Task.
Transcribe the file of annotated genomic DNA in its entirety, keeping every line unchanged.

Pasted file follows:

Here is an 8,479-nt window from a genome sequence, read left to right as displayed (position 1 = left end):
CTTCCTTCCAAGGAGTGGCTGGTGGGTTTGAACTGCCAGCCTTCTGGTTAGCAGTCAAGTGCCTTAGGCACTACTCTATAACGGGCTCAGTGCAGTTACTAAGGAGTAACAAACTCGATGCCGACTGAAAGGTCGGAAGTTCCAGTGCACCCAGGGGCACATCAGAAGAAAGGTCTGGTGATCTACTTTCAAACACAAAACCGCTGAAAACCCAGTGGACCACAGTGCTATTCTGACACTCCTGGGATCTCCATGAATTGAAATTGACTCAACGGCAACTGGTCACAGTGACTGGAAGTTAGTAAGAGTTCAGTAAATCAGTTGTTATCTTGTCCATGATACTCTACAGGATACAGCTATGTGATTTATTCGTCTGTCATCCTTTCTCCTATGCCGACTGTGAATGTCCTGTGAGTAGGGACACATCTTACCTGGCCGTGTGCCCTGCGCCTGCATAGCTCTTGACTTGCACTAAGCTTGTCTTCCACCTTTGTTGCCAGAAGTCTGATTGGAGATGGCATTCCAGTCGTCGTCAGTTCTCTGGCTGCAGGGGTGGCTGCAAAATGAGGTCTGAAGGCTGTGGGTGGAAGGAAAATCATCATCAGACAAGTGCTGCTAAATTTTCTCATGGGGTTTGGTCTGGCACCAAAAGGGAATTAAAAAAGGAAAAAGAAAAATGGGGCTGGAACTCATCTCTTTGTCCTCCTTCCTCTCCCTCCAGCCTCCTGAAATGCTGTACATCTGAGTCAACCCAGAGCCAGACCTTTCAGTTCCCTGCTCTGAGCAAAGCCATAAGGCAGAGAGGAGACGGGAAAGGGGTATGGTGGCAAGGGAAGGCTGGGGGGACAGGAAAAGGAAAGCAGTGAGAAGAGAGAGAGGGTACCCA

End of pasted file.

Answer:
Here is an 8,479-nt window from a genome sequence, read left to right as displayed (position 1 = left end):
CTTCCTTCCAAGGAGTGGCTGGTGGGTTTGAACTGCCAGCCTTCTGGTTAGCAGTCAAGTGCCTTAGGCACTACTCTATAACGGGCTCAGTGCAGTTACTAAGGAGTAACAAACTCGATGCCGACTGAAAGGTCGGAAGTTCCAGTGCACCCAGGGGCACATCAGAAGAAAGGTCTGGTGATCTACTTTCAAACACAAAACCGCTGAAAACCCAGTGGACCACAGTGCTATTCTGACACTCCTGGGATCTCCATGAATTGAAATTGACTCAACGGCAACTGGTCACAGTGACTGGAAGTTAGTAAGAGTTCAGTAAATCAGTTGTTATCTTGTCCATGATACTCTACAGGATACAGCTATGTGATTTATTCGTCTGTCATCCTTTCTCCTATGCCGACTGTGAATGTCCTGTGAGTAGGGACACATCTTACCTGGCCGTGTGCCCTGCGCCTGCATAGCTCTTGACTTGCACTAAGCTTGTCTTCCACCTTTGTTGCCAGAAGTCTGATTGGAGATGGCATTCCAGTCGTCGTCAGTTCTCTGGCTGCAGGGGTGGCTGCAAAATGAGGTCTGAAGGCTGTGGGTGGAAGGAAAATCATCATCAGACAAGTGCTGCTAAATTTTCTCATGGGGTTTGGTCTGGCACCAAAAGGGAATTAAAAAAGGAAAAAGAAAAATGGGGCTGGAACTCATCTCTTTGTCCTCCTTCCTCTCCCTCCAGCCTCCTGAAATGCTGTACATCTGAGTCAACCCAGAGCCAGACCTTTCAGTTCCCTGCTCTGAGCAAAGCCATAAGGCAGAGAGGAGACGGGAAAGGGGTATGGTGGCAAGGGAAGGCTGGGGGGACAGGAAAAGGAAAGCAGTGAGAAGAGAGAGAGGGTACCCA